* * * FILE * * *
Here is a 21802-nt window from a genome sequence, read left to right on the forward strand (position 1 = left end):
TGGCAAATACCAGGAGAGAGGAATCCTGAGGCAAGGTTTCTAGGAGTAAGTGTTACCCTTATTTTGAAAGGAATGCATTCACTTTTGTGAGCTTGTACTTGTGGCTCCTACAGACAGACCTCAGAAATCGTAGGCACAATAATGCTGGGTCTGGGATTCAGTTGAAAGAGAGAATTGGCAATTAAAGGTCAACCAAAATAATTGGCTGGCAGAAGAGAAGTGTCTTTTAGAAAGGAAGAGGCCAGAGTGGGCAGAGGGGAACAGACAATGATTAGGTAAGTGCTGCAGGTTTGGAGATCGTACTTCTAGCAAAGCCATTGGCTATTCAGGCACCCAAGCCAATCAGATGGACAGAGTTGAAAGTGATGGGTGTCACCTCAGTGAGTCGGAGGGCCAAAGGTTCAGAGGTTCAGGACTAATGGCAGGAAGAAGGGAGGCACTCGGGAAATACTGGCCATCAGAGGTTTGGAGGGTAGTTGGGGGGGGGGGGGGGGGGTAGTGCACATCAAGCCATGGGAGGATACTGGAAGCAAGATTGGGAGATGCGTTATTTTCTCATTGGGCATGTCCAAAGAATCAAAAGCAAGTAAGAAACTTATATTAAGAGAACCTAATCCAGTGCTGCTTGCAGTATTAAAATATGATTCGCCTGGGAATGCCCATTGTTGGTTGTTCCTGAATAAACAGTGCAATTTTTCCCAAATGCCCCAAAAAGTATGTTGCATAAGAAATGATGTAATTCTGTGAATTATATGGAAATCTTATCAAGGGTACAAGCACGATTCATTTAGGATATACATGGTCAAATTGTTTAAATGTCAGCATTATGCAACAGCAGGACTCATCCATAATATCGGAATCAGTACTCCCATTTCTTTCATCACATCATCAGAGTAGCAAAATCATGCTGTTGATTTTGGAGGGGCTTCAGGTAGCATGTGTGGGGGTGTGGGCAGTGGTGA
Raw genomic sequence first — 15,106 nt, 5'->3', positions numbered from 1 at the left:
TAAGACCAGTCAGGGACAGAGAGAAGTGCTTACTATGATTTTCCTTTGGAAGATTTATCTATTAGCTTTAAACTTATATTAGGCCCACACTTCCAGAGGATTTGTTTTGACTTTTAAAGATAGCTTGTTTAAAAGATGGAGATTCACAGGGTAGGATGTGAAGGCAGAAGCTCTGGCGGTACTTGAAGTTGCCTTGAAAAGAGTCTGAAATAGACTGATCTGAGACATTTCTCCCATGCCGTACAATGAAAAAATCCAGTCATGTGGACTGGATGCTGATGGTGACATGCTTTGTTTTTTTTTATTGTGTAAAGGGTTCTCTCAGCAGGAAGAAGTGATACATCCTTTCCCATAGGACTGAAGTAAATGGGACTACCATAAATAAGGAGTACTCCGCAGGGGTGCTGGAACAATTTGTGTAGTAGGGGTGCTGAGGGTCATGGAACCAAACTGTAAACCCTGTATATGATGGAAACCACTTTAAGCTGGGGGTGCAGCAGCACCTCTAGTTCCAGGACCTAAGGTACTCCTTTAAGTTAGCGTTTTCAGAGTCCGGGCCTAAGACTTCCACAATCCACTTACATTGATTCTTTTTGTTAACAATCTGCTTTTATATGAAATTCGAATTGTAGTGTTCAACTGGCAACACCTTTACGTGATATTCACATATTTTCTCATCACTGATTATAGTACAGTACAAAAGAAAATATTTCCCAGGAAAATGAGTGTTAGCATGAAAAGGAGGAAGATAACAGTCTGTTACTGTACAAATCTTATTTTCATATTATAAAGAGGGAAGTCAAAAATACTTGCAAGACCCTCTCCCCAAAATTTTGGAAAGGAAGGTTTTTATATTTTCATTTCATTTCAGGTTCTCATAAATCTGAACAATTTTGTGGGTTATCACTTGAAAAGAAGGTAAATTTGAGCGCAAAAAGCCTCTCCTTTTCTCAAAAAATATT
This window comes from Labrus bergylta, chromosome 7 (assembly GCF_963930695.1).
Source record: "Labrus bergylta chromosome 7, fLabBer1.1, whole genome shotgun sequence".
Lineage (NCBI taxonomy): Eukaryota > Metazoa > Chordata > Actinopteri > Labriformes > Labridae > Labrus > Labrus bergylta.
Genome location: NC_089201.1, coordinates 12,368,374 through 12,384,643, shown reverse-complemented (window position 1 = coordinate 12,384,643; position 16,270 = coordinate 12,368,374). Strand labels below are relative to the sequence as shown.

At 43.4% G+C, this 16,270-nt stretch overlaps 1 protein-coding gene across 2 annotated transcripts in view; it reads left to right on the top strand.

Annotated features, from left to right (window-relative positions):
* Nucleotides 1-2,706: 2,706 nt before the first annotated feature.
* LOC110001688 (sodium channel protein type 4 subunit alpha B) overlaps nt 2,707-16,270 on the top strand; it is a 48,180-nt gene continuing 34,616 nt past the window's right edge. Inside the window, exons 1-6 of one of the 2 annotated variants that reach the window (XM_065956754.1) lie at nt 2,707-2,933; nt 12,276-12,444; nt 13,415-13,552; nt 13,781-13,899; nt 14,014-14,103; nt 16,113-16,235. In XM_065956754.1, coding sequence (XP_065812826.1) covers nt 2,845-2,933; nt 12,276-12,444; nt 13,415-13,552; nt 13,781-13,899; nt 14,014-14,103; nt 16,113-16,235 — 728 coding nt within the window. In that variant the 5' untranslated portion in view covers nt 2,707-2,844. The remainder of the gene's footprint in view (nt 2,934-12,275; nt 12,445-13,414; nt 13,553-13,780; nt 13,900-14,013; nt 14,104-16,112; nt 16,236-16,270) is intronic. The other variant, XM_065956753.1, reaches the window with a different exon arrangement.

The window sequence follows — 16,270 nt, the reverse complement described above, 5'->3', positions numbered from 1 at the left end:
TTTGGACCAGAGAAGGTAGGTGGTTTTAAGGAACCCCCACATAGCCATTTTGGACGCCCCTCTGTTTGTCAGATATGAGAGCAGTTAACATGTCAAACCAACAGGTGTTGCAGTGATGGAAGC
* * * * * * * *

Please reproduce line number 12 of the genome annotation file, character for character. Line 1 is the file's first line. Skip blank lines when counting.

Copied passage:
* LOC110001688 (sodium channel protein type 4 subunit alpha B) overlaps nt 2,707-16,270 on the top strand; it is a 48,180-nt gene continuing 34,616 nt past the window's right edge. Inside the window, exons 1-6 of one of the 2 annotated variants that reach the window (XM_065956754.1) lie at nt 2,707-2,933; nt 12,276-12,444; nt 13,415-13,552; nt 13,781-13,899; nt 14,014-14,103; nt 16,113-16,235. In XM_065956754.1, coding sequence (XP_065812826.1) covers nt 2,845-2,933; nt 12,276-12,444; nt 13,415-13,552; nt 13,781-13,899; nt 14,014-14,103; nt 16,113-16,235 — 728 coding nt within the window. In that variant the 5' untranslated portion in view covers nt 2,707-2,844. The remainder of the gene's footprint in view (nt 2,934-12,275; nt 12,445-13,414; nt 13,553-13,780; nt 13,900-14,013; nt 14,104-16,112; nt 16,236-16,270) is intronic. The other variant, XM_065956753.1, reaches the window with a different exon arrangement.